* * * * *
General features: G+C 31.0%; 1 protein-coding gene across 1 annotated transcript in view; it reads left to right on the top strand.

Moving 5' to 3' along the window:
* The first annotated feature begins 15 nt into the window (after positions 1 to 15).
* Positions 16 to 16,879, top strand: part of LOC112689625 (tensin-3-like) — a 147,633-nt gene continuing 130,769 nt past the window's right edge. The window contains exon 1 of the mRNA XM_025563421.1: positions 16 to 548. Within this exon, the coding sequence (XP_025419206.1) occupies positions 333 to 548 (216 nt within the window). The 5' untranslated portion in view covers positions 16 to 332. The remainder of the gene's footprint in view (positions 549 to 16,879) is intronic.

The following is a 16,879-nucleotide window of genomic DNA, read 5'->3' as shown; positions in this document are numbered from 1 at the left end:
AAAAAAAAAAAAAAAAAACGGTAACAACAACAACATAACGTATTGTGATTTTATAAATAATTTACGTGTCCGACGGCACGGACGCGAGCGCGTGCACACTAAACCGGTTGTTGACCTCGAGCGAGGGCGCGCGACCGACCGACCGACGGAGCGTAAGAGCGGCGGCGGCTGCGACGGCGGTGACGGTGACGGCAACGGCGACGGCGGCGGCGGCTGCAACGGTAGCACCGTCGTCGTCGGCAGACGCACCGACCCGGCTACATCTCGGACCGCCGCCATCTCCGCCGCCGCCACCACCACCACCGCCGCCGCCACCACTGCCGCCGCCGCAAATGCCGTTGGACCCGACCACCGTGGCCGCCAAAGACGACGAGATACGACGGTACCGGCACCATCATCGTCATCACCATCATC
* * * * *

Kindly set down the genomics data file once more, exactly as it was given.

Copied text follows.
General features: G+C 31.0%; 1 protein-coding gene across 1 annotated transcript in view; it reads left to right on the top strand.

Moving 5' to 3' along the window:
* The first annotated feature begins 15 nt into the window (after positions 1 to 15).
* Positions 16 to 16,879, top strand: part of LOC112689625 (tensin-3-like) — a 147,633-nt gene continuing 130,769 nt past the window's right edge. The window contains exon 1 of the mRNA XM_025563421.1: positions 16 to 548. Within this exon, the coding sequence (XP_025419206.1) occupies positions 333 to 548 (216 nt within the window). The 5' untranslated portion in view covers positions 16 to 332. The remainder of the gene's footprint in view (positions 549 to 16,879) is intronic.

The following is a 16,879-nucleotide window of genomic DNA, read 5'->3' as shown; positions in this document are numbered from 1 at the left end:
AAAAAAAAAAAAAAAAAACGGTAACAACAACAACATAACGTATTGTGATTTTATAAATAATTTACGTGTCCGACGGCACGGACGCGAGCGCGTGCACACTAAACCGGTTGTTGACCTCGAGCGAGGGCGCGCGACCGACCGACCGACGGAGCGTAAGAGCGGCGGCGGCTGCGACGGCGGTGACGGTGACGGCAACGGCGACGGCGGCGGCGGCTGCAACGGTAGCACCGTCGTCGTCGGCAGACGCACCGACCCGGCTACATCTCGGACCGCCGCCATCTCCGCCGCCGCCACCACCACCACCGCCGCCGCCACCACTGCCGCCGCCGCAAATGCCGTTGGACCCGACCACCGTGGCCGCCAAAGACGACGAGATACGACGGTACCGGCACCATCATCGTCATCACCATCATC